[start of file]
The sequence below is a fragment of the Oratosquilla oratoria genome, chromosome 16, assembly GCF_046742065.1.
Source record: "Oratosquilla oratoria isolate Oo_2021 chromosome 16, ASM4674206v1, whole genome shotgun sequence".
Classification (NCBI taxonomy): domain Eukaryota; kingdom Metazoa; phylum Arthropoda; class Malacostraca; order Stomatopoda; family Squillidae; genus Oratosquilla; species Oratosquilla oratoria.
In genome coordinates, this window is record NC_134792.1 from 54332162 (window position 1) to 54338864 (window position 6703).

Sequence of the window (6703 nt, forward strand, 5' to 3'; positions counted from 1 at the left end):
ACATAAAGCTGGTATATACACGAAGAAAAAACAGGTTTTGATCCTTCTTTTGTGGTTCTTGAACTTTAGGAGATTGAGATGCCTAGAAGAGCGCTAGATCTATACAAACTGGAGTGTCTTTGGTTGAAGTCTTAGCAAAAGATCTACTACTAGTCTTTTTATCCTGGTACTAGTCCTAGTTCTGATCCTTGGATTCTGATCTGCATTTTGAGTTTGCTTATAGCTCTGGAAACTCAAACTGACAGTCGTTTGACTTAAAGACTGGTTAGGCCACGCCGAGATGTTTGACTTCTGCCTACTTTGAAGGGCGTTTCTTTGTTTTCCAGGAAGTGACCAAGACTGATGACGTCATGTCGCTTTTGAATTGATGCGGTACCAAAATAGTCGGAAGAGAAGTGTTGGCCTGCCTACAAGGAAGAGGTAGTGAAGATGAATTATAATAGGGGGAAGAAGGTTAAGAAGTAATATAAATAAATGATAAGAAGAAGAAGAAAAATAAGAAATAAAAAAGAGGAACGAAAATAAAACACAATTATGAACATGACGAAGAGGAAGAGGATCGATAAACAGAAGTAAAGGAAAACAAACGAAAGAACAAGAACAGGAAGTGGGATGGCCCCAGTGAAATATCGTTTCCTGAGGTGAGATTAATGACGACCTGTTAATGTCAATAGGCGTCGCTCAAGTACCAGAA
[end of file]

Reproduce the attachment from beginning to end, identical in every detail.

The sequence below is a fragment of the Oratosquilla oratoria genome, chromosome 16, assembly GCF_046742065.1.
Source record: "Oratosquilla oratoria isolate Oo_2021 chromosome 16, ASM4674206v1, whole genome shotgun sequence".
Classification (NCBI taxonomy): domain Eukaryota; kingdom Metazoa; phylum Arthropoda; class Malacostraca; order Stomatopoda; family Squillidae; genus Oratosquilla; species Oratosquilla oratoria.
In genome coordinates, this window is record NC_134792.1 from 54332162 (window position 1) to 54338864 (window position 6703).

Sequence of the window (6703 nt, forward strand, 5' to 3'; positions counted from 1 at the left end):
ACATAAAGCTGGTATATACACGAAGAAAAAACAGGTTTTGATCCTTCTTTTGTGGTTCTTGAACTTTAGGAGATTGAGATGCCTAGAAGAGCGCTAGATCTATACAAACTGGAGTGTCTTTGGTTGAAGTCTTAGCAAAAGATCTACTACTAGTCTTTTTATCCTGGTACTAGTCCTAGTTCTGATCCTTGGATTCTGATCTGCATTTTGAGTTTGCTTATAGCTCTGGAAACTCAAACTGACAGTCGTTTGACTTAAAGACTGGTTAGGCCACGCCGAGATGTTTGACTTCTGCCTACTTTGAAGGGCGTTTCTTTGTTTTCCAGGAAGTGACCAAGACTGATGACGTCATGTCGCTTTTGAATTGATGCGGTACCAAAATAGTCGGAAGAGAAGTGTTGGCCTGCCTACAAGGAAGAGGTAGTGAAGATGAATTATAATAGGGGGAAGAAGGTTAAGAAGTAATATAAATAAATGATAAGAAGAAGAAGAAAAATAAGAAATAAAAAAGAGGAACGAAAATAAAACACAATTATGAACATGACGAAGAGGAAGAGGATCGATAAACAGAAGTAAAGGAAAACAAACGAAAGAACAAGAACAGGAAGTGGGATGGCCCCAGTGAAATATCGTTTCCTGAGGTGAGATTAATGACGACCTGTTAATGTCAATAGGCGTCGCTCAAGTACCAGAA